And it is also pointed out that our statutes concerning reorganizations seem to indicate that this is the public policy of our state.
Finally, it is insisted that even if all necessary facts were properly charged, the laches apparent on the part of the complainant would bar him from rclief under the doctrine recently enunciated in the case of Dana v. Tobacco Company (Vice-Chancellor Pitney, 1907), 72 N.J. Eq. (2 Buch.) 44; affirmed, 73 N. J. Eq. (3 Buch.) 736 (Court of Errors and Appeals, 1908). It is pointed out that in that case a certain number of weeks was held to be too long for the complainant to have delayed before acting, and in this case, at least, the same number of weeks must be found to have intervened between the time when the complainant will be charged with knowledge and the time when he actually acted.
This brief reference to the various objections to the bill urged by the demurrant indicates their seriousness and importance. But I do not conceive it proper for me to attempt to formulat the law with respect to these different contentions; because I do not find, as above fully stated, that the facts charged in the bill make a case calling for their consideration.
I will advise a decree in accordance with the above conclusions.
1. The allowance of a plea to the jurisdiction of the chancery court in a suit against a domestic corporation in which the court has jurisdiction of the subject-matter, praying for dismissal on the ground that the court has no jurisdiction of the suit for want of proper service on defendant, would result in a denial of justice to complainant; such fact only being matter in abatement entitling defendant at most to have the service quashed.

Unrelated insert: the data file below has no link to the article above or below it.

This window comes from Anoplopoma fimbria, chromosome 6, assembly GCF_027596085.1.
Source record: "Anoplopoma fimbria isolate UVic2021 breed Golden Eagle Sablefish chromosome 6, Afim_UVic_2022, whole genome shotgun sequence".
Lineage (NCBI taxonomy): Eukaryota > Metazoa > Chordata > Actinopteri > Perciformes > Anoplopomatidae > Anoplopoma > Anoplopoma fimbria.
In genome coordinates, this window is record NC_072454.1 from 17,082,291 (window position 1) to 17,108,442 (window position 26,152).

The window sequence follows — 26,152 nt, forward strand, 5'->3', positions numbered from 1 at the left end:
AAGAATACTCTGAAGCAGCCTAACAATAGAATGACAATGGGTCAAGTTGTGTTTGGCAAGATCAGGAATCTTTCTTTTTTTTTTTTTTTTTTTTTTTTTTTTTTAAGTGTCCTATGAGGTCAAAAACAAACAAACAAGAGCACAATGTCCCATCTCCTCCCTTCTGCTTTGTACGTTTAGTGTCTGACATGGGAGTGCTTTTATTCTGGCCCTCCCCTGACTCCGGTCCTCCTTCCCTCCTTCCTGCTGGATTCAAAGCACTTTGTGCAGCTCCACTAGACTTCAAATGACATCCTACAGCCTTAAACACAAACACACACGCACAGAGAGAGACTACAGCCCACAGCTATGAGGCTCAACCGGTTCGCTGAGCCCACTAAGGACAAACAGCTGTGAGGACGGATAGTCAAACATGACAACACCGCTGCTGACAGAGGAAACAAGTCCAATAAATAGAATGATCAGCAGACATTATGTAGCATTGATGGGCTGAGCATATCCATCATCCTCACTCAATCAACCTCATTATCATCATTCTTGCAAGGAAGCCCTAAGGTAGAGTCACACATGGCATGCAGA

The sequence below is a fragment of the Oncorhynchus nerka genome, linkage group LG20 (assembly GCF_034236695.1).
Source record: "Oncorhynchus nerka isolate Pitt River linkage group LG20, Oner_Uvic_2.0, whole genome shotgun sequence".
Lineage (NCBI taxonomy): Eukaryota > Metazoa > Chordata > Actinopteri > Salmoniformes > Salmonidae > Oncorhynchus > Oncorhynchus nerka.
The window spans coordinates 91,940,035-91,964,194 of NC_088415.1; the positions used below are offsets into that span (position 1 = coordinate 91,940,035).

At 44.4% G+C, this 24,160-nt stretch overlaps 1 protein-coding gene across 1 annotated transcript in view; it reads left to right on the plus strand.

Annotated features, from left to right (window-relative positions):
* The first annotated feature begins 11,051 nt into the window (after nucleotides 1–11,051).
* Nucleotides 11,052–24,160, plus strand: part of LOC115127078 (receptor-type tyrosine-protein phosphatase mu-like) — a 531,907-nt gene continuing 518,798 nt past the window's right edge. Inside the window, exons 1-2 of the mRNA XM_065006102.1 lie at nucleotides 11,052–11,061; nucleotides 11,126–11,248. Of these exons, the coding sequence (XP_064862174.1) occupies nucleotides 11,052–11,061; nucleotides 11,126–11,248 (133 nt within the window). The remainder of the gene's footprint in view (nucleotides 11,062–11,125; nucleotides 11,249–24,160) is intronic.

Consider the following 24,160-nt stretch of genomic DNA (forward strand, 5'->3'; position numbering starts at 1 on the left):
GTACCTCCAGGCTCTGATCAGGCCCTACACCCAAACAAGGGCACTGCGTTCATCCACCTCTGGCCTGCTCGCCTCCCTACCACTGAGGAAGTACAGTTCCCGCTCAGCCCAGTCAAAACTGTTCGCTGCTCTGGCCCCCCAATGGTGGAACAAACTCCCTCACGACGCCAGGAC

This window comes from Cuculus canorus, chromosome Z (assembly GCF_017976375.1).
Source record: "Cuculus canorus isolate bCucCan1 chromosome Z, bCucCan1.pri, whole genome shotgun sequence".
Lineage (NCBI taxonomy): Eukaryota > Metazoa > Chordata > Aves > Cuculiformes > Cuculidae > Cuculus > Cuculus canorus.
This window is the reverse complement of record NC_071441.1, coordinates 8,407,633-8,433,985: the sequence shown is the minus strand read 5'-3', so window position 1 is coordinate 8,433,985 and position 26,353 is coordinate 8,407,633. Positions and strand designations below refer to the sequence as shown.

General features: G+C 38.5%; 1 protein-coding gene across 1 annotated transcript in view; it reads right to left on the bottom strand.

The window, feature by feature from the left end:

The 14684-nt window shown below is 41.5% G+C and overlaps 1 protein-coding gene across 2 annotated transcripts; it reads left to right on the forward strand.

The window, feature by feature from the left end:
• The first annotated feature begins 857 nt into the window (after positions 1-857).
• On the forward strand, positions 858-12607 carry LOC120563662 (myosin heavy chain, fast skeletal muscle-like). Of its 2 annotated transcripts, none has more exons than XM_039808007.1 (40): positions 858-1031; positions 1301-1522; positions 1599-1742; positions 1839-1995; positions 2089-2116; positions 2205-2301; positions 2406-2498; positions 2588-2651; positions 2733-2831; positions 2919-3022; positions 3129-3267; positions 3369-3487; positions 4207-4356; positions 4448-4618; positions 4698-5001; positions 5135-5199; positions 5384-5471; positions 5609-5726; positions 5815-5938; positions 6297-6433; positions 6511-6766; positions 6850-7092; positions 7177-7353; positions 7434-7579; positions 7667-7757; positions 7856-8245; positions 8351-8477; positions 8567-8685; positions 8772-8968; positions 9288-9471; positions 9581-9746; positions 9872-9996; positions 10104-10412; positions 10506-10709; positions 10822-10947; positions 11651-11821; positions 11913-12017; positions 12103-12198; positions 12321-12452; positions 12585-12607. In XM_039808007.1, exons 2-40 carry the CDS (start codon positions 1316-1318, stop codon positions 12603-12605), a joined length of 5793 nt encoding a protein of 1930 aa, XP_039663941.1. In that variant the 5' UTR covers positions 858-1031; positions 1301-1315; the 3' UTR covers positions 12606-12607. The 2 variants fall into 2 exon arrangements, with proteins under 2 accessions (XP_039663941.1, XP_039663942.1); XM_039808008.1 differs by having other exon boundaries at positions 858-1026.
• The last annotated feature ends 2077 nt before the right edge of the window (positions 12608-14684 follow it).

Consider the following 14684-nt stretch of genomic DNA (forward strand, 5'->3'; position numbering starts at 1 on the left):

2. At law pleas to the jurisdiction were either in bar or in abatement.
3. While at law the declaration must follow the writ and fell with it, the subpona in equity was a mere notice, and could be quashed without affecting the bill, so that failure properly to serve the subpæna was merely ground in abatement, and would not support a plea to the jurisdiction.
4. The return of an officer upon the process is conclusive, even as to matters of opinion stated therein by him; the only remedy for a false return being an action against him.
5. In the absence of a statute, the courts of a state have jurisdiction of a transitory suit against a foreign corporation if found and served within the state having jurisdiction of the subject-matter.
6. A plea in abatement to a bill in equity is bad which states matter in bar.
7. Upon finding against defendant, upon issue joined, upon its plea to the jurisdiction, praying dismissal of the bill for want of proper service, if that were the proper manner of making the objection, complainant would be entitled to proceed as upon a decree pro confesso.